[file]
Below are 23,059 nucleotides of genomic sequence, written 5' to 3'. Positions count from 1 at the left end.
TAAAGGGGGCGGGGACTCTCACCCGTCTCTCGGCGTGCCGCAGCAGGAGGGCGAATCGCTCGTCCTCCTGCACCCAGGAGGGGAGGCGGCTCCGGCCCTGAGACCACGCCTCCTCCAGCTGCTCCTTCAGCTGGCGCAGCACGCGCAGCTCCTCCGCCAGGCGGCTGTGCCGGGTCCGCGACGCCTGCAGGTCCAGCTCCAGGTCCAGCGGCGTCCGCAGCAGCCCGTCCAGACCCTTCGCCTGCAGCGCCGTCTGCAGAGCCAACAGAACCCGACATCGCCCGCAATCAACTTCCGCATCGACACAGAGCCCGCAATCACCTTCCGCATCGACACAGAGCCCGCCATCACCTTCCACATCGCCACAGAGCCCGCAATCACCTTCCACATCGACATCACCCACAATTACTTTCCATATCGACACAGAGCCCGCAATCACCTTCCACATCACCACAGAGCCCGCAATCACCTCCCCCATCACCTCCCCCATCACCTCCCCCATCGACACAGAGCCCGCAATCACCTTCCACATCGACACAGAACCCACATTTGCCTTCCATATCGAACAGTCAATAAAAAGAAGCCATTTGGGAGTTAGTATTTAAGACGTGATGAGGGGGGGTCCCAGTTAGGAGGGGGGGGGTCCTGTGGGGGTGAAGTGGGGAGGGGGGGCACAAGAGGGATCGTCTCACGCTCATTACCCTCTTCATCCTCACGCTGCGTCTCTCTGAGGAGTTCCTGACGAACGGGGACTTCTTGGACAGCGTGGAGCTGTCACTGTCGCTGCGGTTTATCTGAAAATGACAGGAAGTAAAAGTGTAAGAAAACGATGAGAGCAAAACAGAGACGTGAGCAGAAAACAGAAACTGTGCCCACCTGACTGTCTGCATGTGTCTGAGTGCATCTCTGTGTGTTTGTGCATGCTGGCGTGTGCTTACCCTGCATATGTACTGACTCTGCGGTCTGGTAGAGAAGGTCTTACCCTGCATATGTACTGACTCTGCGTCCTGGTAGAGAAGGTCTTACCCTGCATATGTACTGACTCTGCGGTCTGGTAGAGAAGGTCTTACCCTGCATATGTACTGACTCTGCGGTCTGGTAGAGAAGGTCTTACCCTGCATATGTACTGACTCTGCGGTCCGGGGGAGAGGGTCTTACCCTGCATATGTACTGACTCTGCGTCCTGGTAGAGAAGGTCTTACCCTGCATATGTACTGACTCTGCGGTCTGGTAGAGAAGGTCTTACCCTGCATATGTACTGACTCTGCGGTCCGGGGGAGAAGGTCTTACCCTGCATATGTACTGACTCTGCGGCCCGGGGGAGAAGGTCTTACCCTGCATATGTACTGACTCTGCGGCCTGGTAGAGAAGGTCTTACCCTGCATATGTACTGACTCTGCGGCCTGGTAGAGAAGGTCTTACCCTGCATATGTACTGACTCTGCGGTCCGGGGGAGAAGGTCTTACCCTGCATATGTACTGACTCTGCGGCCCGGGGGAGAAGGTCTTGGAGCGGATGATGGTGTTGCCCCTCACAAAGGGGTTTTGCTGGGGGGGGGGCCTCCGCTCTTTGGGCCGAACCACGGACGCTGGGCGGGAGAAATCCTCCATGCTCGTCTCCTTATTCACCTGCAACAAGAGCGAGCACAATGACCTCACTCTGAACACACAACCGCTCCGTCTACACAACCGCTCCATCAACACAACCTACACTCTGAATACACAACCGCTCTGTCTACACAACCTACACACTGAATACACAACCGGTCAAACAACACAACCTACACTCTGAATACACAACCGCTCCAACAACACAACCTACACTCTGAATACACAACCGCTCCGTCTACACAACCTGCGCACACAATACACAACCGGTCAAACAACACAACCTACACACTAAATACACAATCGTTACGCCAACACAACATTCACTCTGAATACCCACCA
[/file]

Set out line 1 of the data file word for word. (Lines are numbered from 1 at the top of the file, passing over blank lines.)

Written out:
Below are 23,059 nucleotides of genomic sequence, written 5' to 3'. Positions count from 1 at the left end.